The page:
Equatorial Guinea

Book Description

This is the only English language guide to Equatorial Guinea, one of the last truly unexplored corners of sub Saharan Africa. Ranked by the United Nations among the ten least visited countries in the world, this tiny nation is slowly opening up thanks to the discovery of vast oil reserves in the nineties and the resultant influx of foreign workers and capital. In 2004 Equatorial Guinea gained worldwide notoriety following British former SAS Officer Simon Mann's failed coup d'état. However, there is much more to this tiny nation than international political intrigue and mercenaries. From the oil rich capital of Malabo on the volcanic island of Bioko, set out to explore the jungle interior via the Spanish colonial outpost of Bata. Here you will find pristine national parks teeming with wildlife, incredible white sand beaches and a wealth of small, traditional communities. The authorities will not make it easy, but a few shakedowns and the mountains of red tape are a small price to pay for such a unique experience in the heart of tropical Africa's only Spanish speaking nation. With first-hand descriptions of all seven provinces (including the islands and the mainland), plus practical details, this is all the information you need to successfully tackle this challenging but rewarding travel experience.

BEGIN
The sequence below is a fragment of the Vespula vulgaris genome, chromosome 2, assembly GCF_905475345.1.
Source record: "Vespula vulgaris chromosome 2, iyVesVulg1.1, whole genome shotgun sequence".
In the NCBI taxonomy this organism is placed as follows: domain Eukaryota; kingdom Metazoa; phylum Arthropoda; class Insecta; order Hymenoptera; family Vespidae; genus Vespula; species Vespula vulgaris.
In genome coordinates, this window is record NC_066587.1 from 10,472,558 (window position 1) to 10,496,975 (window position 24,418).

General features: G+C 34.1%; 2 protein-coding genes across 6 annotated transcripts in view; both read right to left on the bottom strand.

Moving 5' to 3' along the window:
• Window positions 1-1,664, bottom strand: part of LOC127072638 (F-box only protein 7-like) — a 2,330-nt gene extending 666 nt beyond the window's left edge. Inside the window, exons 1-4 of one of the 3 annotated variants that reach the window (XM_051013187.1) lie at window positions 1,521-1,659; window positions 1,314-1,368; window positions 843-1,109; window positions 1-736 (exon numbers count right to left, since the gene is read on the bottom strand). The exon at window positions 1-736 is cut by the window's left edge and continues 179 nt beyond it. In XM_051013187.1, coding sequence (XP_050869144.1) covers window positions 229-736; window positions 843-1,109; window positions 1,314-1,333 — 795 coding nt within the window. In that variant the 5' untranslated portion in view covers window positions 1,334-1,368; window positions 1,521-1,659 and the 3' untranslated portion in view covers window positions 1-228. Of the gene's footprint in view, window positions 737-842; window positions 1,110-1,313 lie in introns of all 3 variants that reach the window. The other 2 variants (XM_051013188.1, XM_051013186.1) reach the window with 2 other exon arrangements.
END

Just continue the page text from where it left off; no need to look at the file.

About Scafidi, Oscar

Oscar Scafidi has spent the last five years living and teaching in Africa while writing about his experiences. He has visited over twenty countries on the continent and recently co-authored the second edition of the Bradt Guide to Angola. Armed with a solid grasp of English, French, Portuguese, Spanish and Italian, as well as experience travelling to difficult destinations such as Somalia, Yemen and Afghanistan, Oscar is well qualified to write the first English language guidebook to Equatorial Guinea.

Oscar Scafidi is originally from the UK and Italy and has spent the past five years living and working in Africa as a history teacher. While not teaching, Oscar also writes travel journalism focusing on difficult destinations such as Somalia, Afghanistan, Liberia and East Timor. Some of his work can be found on the adventure travel website Polo's Bastards.